WATERVILLE — Jobs as security guards, Maine game wardens, private eyes and local police officers may be plentiful in the coming years, although those who want to work for the FBI in Maine may be out of luck, a Thomas College audience was told Tuesday.

A panel of nine speakers, including representatives from the FBI, Maine Warden Service and local and state police, spoke to students, alumni and community members about job prospects in law enforcement at a panel sponsored by the Alumni Relations and Career Services department.

The lack of opportunity with the FBI in the state didn’t keep the bureau from being one of the most popular topics at Tuesday’s forum.

“I didn’t know there was an FBI in Maine. It really interests me,” said Sierra Hart, 18, a freshman majoring in criminal justice and psychology.

Cameron Mizell, a criminal agent with the FBI, based in Augusta, said the bureau is very active in the state, particularly with a focus on pharmacy robberies.

“I’m actually very fortunate to be based here in Maine,” said Mizell, who is from Virgina and was initially assigned to work in Boston. “Most people don’t see the FBI here or know we’re here but we’re actually very active.”


Besides pharmacy robberies, the bureau also handles things like kidnapping and extortion, he said.

There are about 15 agents in the state, but the federal sequester prompted a hiring freeze.

A lot of people think of the bureau as law enforcement, even though that is a small part of what it does, said Mizell. He said there are five career paths in the bureau, including counter intelligence, counter terrorism, cyber division and intelligence as well as criminal investigation.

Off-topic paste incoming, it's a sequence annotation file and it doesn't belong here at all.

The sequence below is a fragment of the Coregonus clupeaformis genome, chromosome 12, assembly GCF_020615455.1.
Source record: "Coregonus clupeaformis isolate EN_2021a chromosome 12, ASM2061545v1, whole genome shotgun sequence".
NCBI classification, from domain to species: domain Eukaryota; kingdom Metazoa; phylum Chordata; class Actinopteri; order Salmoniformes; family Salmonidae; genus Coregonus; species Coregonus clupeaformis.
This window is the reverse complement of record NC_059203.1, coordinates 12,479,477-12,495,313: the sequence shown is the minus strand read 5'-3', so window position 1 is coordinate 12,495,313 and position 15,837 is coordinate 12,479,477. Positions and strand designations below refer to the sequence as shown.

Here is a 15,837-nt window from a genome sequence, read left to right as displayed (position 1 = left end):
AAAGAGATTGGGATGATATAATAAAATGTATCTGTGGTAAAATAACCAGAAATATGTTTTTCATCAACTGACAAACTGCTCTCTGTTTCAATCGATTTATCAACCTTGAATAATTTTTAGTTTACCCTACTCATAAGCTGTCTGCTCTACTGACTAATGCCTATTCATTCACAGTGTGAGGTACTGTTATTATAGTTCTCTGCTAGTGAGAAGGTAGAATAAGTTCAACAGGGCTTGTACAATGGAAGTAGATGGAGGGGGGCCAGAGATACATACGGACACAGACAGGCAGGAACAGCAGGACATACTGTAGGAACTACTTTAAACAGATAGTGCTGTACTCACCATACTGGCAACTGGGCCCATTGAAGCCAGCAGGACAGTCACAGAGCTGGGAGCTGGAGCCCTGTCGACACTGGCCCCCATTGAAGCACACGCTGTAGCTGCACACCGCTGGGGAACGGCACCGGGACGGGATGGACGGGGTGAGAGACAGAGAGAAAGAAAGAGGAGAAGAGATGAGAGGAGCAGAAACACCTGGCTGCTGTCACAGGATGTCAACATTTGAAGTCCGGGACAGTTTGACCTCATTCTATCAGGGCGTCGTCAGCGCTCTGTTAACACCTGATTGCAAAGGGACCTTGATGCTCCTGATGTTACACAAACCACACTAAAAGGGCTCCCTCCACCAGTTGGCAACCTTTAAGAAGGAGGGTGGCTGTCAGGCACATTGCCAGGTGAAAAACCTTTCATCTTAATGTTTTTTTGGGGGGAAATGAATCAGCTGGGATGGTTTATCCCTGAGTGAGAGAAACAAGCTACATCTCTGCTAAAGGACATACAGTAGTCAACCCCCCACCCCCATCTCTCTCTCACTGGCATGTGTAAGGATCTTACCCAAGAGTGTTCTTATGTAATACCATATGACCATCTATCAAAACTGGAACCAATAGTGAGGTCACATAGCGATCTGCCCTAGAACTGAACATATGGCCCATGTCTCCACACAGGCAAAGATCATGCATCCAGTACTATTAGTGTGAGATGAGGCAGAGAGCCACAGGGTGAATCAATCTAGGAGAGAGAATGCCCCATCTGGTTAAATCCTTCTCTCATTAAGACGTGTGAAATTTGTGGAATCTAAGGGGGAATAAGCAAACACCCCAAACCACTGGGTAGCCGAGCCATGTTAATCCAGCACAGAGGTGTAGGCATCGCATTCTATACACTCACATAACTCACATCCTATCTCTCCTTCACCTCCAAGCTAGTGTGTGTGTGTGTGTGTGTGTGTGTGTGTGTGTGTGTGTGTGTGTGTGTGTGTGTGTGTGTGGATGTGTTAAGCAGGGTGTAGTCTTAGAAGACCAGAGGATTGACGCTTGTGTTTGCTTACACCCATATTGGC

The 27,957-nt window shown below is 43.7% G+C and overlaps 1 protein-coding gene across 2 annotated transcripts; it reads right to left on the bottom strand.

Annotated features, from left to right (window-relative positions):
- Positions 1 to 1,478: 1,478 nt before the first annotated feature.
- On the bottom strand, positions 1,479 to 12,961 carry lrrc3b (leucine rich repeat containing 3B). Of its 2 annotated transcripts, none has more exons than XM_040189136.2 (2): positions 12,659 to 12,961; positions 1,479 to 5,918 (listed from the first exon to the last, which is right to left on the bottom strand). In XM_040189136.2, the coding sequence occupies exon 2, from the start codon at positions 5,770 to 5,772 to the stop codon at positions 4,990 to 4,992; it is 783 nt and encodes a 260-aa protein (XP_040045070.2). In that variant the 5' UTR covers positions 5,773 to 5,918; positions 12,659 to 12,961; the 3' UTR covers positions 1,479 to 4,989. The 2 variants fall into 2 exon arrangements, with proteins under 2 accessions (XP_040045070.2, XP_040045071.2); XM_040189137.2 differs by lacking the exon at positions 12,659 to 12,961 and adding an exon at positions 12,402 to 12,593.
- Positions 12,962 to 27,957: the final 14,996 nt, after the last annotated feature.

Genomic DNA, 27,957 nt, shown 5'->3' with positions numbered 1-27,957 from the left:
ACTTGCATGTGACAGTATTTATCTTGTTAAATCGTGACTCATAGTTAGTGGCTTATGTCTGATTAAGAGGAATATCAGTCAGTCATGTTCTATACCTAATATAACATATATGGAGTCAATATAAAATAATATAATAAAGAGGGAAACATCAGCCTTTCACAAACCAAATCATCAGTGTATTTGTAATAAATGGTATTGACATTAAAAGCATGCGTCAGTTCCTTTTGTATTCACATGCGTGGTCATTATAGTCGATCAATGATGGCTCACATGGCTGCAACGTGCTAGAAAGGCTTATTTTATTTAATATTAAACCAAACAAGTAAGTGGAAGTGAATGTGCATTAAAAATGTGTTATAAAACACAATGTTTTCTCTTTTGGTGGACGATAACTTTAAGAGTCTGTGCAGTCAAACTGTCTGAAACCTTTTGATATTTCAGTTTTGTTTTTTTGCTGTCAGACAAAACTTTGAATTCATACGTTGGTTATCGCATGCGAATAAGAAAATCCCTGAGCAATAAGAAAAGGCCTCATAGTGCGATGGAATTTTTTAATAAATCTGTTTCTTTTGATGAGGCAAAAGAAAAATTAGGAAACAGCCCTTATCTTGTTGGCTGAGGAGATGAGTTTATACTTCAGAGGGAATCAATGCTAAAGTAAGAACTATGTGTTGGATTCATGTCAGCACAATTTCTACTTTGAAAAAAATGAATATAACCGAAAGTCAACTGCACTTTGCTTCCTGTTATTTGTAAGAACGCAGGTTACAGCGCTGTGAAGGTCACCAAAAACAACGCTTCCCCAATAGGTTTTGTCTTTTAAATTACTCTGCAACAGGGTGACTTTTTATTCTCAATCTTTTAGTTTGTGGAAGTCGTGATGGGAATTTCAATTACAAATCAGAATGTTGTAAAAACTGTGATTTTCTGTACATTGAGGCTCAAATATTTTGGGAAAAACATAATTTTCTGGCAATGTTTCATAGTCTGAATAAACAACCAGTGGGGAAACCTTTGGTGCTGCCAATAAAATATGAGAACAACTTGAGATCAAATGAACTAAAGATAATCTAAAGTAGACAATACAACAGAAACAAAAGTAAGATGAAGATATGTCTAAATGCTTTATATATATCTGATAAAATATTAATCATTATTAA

Mizell said he applied to the bureau three times before getting in and advised students that no matter what their background may be, success in their field and a clean history are important considerations when applying for a job in criminal justice.

The message was echoed by other speakers at the discussion.

“Having diverse job experiences is something that will help you every day,” said Troy Thibodeau, a warden with the Maine Warden Service, who is featured on the Animal Planet show “North Woods Law.”


“I deal with people from all walks of life and having people skills is very important. Don’t think there’s one particular path that will take you to where you want to be,” he said.

The rewards of working in criminal justice range from getting to know and help people in small communities, doing something different every day, having a physical job and getting to do investigations into crimes across the state, the panelists said.

Other panelists included Waterville Police Chief Joe Massey, Director of Surveillance for Hollywood Casinos Antonio Perez, Maj. Gen. Bill Libby, former adjutant general of the Maine National Guard; Jason LaVerdiere, chief of public safety at Thomas College; Jason Madore, Maine State Police, and Autumn Clifford, of the Saco Police Department.

“It seems like there’s a lot of opportunity to help people and to experience the joy of helping people,” said Seth McIburg, 18, a freshman majoring in criminal justice with a minor in sports management.

Among protective service occupations, job outlook among security guards, gaming surveillance officials and private detectives is growing the fastest, and is expected to grow about 12 percent from 2012 to 2022, according to the U.S. Bureau of Labor Statistics.

The Saco Police Department is hiring and the Maine Warden Service, although nearly at capacity, will likely be hiring in the near future, according to representatives at the college on Tuesday.

Rachel Ohm — 612-2368 [email protected]

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